I still remember the first time I got a computer with a mouse, an Atari ST. A giant leap from the 8-bit world of the keyboard-only ZX Spectrum, it was almost magic. It felt good, somehow more serious and professional. There was so much control over a new and intuitive desktop. The mouse opened up a whole new world of functionality.
As the years drew on though I seemed to spend more and more time avoiding mice. With most applications I use, such as Eclipse, keyboard shortcuts let me keep my hands on the keyboard and prevent a disruption of workflow. Outside of that, the times I did need to use the mouse were becoming uncomfortable. Part-and-parcel of getting old and having spent a lifetime in front of computers I suppose. Something needed to change and so I decided to try a graphics tablet.
Over time this has absolutely replaced the mouse as the secondary part of my workflow, and three are three primary reasons for that.
Bending my wrist around and clutching a mouse puts a strain on me over time. With the tablet though I simply hold the stylus as I would a pen, a lightweight pointing device that allows my hand to rest comfortably. Tapping the pen against the tablet is the left click, whilst the middle and right button alternatives are right underneath my index finger.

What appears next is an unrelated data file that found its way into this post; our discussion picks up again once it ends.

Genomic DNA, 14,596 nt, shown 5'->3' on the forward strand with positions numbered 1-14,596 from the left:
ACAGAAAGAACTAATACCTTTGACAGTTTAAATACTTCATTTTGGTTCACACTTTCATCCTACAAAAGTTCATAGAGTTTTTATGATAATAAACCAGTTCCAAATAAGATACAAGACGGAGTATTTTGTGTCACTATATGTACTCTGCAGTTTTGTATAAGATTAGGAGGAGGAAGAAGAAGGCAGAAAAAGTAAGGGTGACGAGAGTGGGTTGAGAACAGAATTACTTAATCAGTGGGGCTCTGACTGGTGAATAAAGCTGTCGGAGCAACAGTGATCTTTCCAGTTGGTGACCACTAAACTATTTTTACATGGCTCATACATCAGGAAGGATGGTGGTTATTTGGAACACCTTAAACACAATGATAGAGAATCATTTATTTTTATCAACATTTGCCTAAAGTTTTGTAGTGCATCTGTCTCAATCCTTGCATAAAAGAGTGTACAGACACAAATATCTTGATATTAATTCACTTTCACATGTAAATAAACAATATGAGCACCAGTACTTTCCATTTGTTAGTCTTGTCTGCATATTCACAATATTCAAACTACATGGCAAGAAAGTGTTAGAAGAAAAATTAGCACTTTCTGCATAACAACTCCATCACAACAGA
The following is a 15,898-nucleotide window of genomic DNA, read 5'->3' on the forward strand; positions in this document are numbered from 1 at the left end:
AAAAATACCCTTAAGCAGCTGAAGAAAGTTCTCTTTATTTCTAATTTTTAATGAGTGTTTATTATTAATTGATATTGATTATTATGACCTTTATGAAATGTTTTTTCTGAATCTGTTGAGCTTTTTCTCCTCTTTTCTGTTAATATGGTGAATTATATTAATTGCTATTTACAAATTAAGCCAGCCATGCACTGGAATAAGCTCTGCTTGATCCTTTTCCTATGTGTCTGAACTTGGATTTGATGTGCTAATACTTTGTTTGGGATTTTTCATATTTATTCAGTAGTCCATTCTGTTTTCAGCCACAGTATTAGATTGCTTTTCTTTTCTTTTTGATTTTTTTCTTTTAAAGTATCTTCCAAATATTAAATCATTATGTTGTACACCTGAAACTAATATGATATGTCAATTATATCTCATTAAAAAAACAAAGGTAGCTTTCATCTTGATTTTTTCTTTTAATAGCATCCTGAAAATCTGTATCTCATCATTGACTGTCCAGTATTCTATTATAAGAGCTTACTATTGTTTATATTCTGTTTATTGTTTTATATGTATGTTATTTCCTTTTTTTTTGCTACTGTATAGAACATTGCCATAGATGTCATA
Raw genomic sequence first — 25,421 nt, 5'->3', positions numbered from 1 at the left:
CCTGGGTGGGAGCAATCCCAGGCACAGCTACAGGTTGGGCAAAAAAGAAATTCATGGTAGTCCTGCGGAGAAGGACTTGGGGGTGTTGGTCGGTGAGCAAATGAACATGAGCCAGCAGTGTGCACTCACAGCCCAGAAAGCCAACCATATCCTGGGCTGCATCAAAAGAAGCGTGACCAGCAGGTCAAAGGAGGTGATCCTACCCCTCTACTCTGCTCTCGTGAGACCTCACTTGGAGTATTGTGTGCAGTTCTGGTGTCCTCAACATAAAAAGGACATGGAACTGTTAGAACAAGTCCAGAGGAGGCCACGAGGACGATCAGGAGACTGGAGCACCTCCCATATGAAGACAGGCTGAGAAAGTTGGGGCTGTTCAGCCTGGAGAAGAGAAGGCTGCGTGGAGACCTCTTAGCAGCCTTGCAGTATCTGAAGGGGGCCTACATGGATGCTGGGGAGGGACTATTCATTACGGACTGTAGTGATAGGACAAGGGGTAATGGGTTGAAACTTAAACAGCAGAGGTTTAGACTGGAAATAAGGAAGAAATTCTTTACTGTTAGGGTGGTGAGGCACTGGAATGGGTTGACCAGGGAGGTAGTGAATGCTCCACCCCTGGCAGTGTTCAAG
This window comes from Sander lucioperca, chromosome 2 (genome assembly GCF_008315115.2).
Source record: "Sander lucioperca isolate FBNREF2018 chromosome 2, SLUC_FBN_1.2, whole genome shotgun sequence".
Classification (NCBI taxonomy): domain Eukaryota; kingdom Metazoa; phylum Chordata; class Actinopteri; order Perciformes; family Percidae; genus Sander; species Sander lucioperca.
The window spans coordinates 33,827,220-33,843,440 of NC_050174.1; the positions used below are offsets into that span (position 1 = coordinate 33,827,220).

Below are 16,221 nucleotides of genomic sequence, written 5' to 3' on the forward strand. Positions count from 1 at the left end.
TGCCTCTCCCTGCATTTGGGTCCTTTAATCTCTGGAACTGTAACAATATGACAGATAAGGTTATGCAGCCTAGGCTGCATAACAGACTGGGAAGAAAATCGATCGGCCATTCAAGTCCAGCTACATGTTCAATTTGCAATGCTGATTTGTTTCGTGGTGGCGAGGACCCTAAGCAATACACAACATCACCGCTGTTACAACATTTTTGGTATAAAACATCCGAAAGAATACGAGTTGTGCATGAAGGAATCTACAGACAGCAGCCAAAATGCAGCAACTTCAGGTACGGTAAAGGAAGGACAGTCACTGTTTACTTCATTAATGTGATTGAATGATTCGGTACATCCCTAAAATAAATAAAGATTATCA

Even though I don’t use graphics applications too often, the fact that I can immediately place the pointer is a boon. There’s no more dragging a lump of plastic across a table, picking it up, placing it down and starting again. As the tablet has a direct one-to-one relationship with the screen, time and practice means that I simply drop my stylus on the tablet and the pointer immediately appears where I need it. It is awkward at first but before long, second nature.
It depends on the tablet you buy, but I have programmable shortcuts right there on the slab. Tap the pen in one position and the browser goes back a page, tap in another and the application is minimised. More than this the shortcuts can be set for each application, allowing an extra level of flexibility. A mouse just points and clicks but the tablet becomes an integral part of a streamlined workflow, working exactly as is right for me. Working in Final Cut Pro is just so much more efficient.
Whilst it did take some time to become accustomed to the graphics tablet, its overall ease of use and comfort have pretty much killed off the mouse for me. I would highly recommend giving it a try.